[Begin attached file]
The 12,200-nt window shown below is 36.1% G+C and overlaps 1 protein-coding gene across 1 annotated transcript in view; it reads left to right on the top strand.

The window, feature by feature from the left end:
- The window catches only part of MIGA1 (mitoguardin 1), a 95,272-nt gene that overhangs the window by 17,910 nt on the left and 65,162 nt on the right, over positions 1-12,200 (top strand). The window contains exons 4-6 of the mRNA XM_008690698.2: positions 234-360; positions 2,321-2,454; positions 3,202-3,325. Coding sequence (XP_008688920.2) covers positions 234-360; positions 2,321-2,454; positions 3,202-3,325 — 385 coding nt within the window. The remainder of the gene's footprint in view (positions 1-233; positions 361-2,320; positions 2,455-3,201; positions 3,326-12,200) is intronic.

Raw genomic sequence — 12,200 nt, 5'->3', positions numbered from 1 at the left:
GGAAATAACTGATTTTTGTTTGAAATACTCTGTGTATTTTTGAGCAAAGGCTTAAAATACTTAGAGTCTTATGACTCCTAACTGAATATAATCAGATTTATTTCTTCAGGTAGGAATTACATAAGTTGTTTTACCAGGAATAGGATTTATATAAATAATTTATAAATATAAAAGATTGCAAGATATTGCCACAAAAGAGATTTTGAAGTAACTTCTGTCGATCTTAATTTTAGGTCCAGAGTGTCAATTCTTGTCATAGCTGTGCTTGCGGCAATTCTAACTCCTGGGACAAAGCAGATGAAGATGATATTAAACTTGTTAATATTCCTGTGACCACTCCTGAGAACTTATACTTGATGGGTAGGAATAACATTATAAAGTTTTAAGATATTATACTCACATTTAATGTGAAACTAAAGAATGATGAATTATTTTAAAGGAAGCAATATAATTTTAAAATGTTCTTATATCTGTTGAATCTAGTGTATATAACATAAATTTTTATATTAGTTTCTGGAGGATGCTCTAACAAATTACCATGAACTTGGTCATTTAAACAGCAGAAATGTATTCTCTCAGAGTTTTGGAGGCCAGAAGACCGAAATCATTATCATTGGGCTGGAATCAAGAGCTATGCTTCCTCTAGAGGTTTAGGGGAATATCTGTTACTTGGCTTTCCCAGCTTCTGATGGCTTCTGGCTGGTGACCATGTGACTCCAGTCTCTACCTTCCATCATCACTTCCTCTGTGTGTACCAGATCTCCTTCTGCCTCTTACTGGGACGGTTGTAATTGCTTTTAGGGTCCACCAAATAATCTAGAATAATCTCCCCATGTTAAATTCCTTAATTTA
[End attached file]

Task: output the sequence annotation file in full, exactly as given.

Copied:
The 12,200-nt window shown below is 36.1% G+C and overlaps 1 protein-coding gene across 1 annotated transcript in view; it reads left to right on the top strand.

The window, feature by feature from the left end:
- The window catches only part of MIGA1 (mitoguardin 1), a 95,272-nt gene that overhangs the window by 17,910 nt on the left and 65,162 nt on the right, over positions 1-12,200 (top strand). The window contains exons 4-6 of the mRNA XM_008690698.2: positions 234-360; positions 2,321-2,454; positions 3,202-3,325. Coding sequence (XP_008688920.2) covers positions 234-360; positions 2,321-2,454; positions 3,202-3,325 — 385 coding nt within the window. The remainder of the gene's footprint in view (positions 1-233; positions 361-2,320; positions 2,455-3,201; positions 3,326-12,200) is intronic.

Raw genomic sequence — 12,200 nt, 5'->3', positions numbered from 1 at the left:
GGAAATAACTGATTTTTGTTTGAAATACTCTGTGTATTTTTGAGCAAAGGCTTAAAATACTTAGAGTCTTATGACTCCTAACTGAATATAATCAGATTTATTTCTTCAGGTAGGAATTACATAAGTTGTTTTACCAGGAATAGGATTTATATAAATAATTTATAAATATAAAAGATTGCAAGATATTGCCACAAAAGAGATTTTGAAGTAACTTCTGTCGATCTTAATTTTAGGTCCAGAGTGTCAATTCTTGTCATAGCTGTGCTTGCGGCAATTCTAACTCCTGGGACAAAGCAGATGAAGATGATATTAAACTTGTTAATATTCCTGTGACCACTCCTGAGAACTTATACTTGATGGGTAGGAATAACATTATAAAGTTTTAAGATATTATACTCACATTTAATGTGAAACTAAAGAATGATGAATTATTTTAAAGGAAGCAATATAATTTTAAAATGTTCTTATATCTGTTGAATCTAGTGTATATAACATAAATTTTTATATTAGTTTCTGGAGGATGCTCTAACAAATTACCATGAACTTGGTCATTTAAACAGCAGAAATGTATTCTCTCAGAGTTTTGGAGGCCAGAAGACCGAAATCATTATCATTGGGCTGGAATCAAGAGCTATGCTTCCTCTAGAGGTTTAGGGGAATATCTGTTACTTGGCTTTCCCAGCTTCTGATGGCTTCTGGCTGGTGACCATGTGACTCCAGTCTCTACCTTCCATCATCACTTCCTCTGTGTGTACCAGATCTCCTTCTGCCTCTTACTGGGACGGTTGTAATTGCTTTTAGGGTCCACCAAATAATCTAGAATAATCTCCCCATGTTAAATTCCTTAATTTA